Volume 76, Number 34 | January 17 - 23, 2007

Villager photo by Clayton Patterson

State Senator Tom Duane speaking at Marcia Lemmon’s funeral

Politicians, neighbors and friends pay respects to Marcia Lemmon

By Lincoln Anderson

Marcia Lemmon’s funeral last Friday was attended by a standing-room-only crowd of 100 people, including local elected officials, former Community Board 3 members, neighbors and friends.

Lemmon died Dec. 2 at 48. In the 1990s, she was one of the original bar watchdogs warning of overproliferation of liquor-licensed establishments.

Among those at Provenzano Lanza Funeral Home at 43 Second Ave. paying their respects to the former C.B. 3 member and Ludlow St. Block Association president were State Senator Tom Duane, Assemblymember Deborah Glick, City Councilmember Rosie Mendez, former C.B. 3 Chairperson Susan Vaughn, former C.B. 3 District Manager Martha Danziger, former C.B. 3 member Lisa Ramaci, Carmen Barreto of Village Reform Democratic Club, Sal Bartolomeo of Rosario’s Pizza, Lower East Side documentarian Clayton Patterson, Judy Zabrowksi, Ninth St. A-1 Block Association president, Zella Jones of the Noho Neighborhood Association, Anna Sawaryn of the Coalition to Save the East Village and Al Orensanz of the Angel Orensanz Foundation.

Duane and Glick spoke and recalled Lemmon’s sense of humor as well as her work on behalf of the community. Danziger, Patterson, Jones, Zabrowski, Sawaryn and Orensanz also spoke. No family members attended. Lemmon’s friends were unable to track down any survivors.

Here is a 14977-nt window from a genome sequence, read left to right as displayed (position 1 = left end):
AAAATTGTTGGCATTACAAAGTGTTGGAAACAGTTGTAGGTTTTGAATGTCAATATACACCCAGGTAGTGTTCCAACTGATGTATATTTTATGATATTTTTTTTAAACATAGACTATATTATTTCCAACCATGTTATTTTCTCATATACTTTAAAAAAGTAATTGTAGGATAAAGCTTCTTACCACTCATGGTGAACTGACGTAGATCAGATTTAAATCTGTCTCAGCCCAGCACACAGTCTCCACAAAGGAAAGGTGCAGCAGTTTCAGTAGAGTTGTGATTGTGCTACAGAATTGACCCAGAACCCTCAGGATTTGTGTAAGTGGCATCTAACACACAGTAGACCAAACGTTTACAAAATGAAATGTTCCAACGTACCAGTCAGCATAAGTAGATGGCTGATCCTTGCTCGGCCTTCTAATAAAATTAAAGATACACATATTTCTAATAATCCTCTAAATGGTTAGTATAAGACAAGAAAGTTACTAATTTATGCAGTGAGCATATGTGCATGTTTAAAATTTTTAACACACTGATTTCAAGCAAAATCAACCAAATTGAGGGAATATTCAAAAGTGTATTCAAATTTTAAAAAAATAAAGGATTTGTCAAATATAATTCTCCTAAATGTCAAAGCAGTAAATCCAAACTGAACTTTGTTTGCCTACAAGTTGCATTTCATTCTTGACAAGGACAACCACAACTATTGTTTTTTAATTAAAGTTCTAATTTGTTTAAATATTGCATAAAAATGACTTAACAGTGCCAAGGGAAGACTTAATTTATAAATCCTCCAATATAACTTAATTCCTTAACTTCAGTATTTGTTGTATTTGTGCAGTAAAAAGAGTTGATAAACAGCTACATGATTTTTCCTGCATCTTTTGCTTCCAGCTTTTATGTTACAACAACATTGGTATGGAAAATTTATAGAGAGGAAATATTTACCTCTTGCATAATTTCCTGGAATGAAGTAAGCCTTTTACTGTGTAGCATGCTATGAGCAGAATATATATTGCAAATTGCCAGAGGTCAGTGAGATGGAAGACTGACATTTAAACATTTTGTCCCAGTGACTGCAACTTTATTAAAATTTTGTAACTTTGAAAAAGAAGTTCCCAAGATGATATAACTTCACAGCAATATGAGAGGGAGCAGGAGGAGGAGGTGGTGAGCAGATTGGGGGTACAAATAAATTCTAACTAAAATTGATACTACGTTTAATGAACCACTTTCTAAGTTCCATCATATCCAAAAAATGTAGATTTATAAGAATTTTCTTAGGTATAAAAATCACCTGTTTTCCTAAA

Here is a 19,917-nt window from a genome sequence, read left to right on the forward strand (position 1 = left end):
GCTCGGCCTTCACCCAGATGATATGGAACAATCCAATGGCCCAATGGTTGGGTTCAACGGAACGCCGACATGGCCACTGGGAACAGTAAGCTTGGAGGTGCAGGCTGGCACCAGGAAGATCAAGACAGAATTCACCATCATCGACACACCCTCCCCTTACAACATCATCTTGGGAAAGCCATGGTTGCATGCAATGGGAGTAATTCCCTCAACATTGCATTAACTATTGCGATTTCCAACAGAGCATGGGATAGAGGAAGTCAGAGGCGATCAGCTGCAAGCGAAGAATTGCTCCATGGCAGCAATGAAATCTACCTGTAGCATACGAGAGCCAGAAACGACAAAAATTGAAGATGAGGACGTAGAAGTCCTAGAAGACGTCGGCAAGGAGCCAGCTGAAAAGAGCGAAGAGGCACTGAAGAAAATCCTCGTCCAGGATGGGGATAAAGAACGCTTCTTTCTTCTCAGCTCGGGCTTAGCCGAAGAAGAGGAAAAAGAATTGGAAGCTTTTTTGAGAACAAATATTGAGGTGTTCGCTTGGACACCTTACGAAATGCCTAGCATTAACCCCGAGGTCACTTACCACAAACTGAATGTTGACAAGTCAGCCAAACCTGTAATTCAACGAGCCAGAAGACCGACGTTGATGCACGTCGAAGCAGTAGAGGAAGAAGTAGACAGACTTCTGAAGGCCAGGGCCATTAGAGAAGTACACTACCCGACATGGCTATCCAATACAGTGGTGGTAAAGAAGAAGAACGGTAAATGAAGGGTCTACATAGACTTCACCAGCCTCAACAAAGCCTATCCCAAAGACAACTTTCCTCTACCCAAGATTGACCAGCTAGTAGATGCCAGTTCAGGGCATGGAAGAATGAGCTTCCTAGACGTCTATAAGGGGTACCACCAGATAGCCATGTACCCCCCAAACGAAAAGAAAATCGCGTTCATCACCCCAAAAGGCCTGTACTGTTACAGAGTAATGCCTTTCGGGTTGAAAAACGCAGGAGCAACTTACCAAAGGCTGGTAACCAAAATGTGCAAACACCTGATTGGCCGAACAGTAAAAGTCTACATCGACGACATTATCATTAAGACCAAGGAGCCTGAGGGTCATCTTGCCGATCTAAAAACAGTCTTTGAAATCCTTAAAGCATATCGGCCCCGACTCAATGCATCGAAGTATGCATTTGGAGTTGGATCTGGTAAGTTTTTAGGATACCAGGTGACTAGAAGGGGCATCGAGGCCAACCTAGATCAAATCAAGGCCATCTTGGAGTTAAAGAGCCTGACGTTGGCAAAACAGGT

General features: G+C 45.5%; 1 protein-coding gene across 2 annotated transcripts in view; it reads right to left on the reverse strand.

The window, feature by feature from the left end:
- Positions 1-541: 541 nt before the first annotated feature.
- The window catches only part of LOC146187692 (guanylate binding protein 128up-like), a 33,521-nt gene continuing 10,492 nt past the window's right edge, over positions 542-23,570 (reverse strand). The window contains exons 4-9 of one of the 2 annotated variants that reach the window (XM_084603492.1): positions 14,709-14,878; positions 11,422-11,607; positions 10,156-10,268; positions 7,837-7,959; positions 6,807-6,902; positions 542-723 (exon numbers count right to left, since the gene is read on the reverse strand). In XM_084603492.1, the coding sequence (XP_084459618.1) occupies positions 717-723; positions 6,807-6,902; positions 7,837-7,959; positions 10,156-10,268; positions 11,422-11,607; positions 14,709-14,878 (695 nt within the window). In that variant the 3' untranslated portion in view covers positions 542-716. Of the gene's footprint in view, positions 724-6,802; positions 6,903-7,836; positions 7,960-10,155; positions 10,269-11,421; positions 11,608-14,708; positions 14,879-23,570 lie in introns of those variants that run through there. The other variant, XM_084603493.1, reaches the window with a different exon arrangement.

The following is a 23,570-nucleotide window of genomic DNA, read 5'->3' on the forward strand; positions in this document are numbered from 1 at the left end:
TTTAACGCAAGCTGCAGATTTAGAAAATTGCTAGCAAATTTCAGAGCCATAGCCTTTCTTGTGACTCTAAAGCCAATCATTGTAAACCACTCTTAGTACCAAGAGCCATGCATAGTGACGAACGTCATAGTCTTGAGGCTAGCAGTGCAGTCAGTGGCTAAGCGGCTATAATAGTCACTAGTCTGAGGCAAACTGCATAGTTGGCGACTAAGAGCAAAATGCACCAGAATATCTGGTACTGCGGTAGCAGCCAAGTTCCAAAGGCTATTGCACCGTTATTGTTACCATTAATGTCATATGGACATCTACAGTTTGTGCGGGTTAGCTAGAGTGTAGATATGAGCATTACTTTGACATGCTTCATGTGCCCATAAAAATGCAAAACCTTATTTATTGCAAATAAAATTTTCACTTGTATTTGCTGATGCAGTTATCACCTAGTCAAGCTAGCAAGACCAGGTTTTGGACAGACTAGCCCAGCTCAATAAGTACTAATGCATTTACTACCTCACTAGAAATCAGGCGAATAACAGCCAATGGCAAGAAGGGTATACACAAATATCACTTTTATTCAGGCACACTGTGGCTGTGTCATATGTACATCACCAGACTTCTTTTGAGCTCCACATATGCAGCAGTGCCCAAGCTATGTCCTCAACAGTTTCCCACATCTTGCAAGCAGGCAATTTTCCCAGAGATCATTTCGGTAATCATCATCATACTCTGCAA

The lack of involvement of relatives led to an unusual situation in which Lemmon’s body lay in the morgue for more than a month without a funeral being arranged. However, Assembly Speaker Sheldon Silver provided help. Jim Quent, an aide to Silver, said the speaker’s staff contacted the city’s Public Administrator’s Office to “explain the extraordinary circumstances of Ms. Lemmon’s situation, and as a result…Ms. Lemmon’s friends were able to have an active role in preparing for her funeral services and other funeral arrangements.”

PC, Lemmon’s cat, has reportedly found a home in the West Village. According to Patterson, it turned out that Lemmon had about half a million dollars at the time of her death. She left an account of money for PC, he said. Lemmon also left a will, according to Patterson, bequeathing money to him and Jeffrey Ruhalter, the Essex St. Market butcher — who was a big help to Lemmon — and others. However, the will was unsigned.


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